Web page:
Effects of a Novel Platelet Nitric Oxide Donor (LA816), Aspirin, Clopidogrel, and Combined Therapy in Inhibiting Flow- and Lesion-Dependent Thrombosis in the Porcine Ex Vivo Model
Background— Acetylsalicylic acid (ASA), or aspirin, plus clopidogrel is becoming the standard antithrombotic treatment in people with coronary disease. Novel approaches such as the use of platelet-selective nitric oxide (NO) donors may provide additional protection against thrombosis. We evaluated the antithrombotic properties of a novel platelet-selective NO donor (LA816) administered alone and in combination with ASA, clopidogrel, or ASA+clopidogrel.
Methods and Results— Thrombogenicity was measured in the porcine experimental model and assessed as platelet-thrombus formation in the ex vivo Badimon perfusion chamber. Pigs were randomly divided into 4 groups: (1) placebo control, (2) clopidogrel, (3) ASA, and (4) ASA+clopidogrel (ASA and clopidogrel were given orally, 10 mg · kg−1 · d−1 for 3 d). The animals were anesthetized, heparinized, and catheterized, and the Badimon perfusion chamber was placed in an extracorporeal shunt. After baseline perfusions, all animal groups received the intravenous infusion of LA816 for 2 hours. Platelet aggregation, blood pressure, and heart rate also were evaluated during the experiments. LA816, clopidogrel, and ASA+clopidogrel produced a reduction of ≈45% on thrombus mass versus placebo control perfusions (P<0.05). Combined treatment of oral ASA+clopidogrel and intravenous LA816 produced a significant further reduction of 25% in platelet deposition (70% from placebo controls; P<0.0001). LA816 intravenous treatment did not modify blood pressure or heart rate.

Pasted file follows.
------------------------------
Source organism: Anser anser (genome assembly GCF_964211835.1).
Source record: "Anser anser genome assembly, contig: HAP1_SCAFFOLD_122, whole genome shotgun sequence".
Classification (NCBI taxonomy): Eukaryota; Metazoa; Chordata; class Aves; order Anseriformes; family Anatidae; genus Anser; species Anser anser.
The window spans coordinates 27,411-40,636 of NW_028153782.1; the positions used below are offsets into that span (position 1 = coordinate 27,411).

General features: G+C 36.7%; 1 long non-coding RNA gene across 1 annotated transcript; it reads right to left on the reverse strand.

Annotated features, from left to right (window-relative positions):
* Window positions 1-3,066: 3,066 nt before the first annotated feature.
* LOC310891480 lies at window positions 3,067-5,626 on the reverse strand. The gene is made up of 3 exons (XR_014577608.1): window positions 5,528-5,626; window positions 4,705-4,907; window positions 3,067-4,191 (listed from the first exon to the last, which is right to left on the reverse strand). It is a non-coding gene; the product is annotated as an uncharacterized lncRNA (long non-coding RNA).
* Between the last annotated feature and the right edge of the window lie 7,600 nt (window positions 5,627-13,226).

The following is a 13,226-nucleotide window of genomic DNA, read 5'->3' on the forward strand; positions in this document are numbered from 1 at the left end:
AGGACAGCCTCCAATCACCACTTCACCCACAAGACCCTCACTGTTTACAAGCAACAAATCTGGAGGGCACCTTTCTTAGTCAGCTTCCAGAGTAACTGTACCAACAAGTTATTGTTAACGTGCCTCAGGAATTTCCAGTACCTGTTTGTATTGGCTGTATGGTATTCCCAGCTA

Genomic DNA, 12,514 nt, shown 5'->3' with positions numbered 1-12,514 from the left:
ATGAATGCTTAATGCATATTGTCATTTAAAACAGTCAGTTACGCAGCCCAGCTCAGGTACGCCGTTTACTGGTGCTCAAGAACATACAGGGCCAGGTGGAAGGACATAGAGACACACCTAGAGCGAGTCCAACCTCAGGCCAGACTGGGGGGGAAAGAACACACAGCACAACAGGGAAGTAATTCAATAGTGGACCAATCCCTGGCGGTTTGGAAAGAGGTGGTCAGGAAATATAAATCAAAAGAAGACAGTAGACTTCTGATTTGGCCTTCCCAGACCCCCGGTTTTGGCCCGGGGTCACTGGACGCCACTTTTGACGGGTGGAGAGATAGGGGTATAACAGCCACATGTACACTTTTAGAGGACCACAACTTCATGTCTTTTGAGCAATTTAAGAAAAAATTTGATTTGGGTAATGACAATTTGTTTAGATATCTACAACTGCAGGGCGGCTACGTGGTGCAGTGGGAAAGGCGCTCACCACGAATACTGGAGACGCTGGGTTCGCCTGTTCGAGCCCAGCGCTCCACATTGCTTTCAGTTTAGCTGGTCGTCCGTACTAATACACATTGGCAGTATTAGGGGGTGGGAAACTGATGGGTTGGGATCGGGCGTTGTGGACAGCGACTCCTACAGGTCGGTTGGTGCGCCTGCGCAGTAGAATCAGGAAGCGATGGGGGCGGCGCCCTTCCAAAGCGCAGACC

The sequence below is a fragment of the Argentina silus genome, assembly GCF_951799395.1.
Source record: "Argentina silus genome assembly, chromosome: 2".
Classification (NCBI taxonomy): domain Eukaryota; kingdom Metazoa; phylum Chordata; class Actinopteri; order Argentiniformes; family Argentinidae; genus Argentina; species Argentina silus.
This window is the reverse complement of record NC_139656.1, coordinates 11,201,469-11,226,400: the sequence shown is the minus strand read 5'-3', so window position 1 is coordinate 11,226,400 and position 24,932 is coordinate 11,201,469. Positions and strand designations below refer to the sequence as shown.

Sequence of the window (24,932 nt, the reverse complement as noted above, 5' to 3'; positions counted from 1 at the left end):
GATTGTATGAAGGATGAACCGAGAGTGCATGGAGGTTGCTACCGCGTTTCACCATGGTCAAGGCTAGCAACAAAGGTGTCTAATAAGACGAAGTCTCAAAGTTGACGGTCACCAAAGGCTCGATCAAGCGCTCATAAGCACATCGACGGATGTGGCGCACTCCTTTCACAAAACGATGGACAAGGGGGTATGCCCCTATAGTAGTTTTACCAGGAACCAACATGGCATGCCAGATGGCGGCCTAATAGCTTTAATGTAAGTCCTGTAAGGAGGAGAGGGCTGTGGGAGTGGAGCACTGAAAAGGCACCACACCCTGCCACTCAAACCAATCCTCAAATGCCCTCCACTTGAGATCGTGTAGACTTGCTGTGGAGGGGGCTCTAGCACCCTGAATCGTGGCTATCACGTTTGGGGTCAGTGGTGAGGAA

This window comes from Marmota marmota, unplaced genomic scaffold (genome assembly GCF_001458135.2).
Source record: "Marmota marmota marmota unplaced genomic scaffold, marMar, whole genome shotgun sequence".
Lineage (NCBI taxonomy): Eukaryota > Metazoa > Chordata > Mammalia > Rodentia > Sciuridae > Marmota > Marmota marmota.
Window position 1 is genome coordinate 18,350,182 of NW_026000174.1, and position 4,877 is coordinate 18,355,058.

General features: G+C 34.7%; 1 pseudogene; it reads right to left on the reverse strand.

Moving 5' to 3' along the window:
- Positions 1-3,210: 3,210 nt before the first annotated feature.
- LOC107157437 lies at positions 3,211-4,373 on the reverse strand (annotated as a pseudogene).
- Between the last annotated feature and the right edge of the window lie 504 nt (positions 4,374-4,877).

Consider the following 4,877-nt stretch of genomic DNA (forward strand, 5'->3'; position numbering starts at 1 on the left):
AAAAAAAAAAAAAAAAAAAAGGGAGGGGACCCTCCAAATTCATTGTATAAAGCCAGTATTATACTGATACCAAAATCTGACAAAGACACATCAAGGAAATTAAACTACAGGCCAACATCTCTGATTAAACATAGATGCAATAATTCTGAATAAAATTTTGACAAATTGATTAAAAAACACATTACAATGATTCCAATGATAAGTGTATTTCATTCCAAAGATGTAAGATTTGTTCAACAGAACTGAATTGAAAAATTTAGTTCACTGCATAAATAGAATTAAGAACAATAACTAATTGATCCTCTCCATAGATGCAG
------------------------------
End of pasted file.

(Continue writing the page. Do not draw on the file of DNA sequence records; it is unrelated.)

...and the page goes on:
Conclusions— Acute NO donation with LA816, without modifying hemodynamic parameters, provides the same inhibitory effect as that obtained with chronic treatment with clopidogrel+ASA. Moreover, LA816 provides platelet inhibitory effects in addition to those of the combined blockade of cyclooxygenase and P2y(12) receptor.
Received February 4, 2004; de novo received May 12, 2004; accepted June 18, 2004.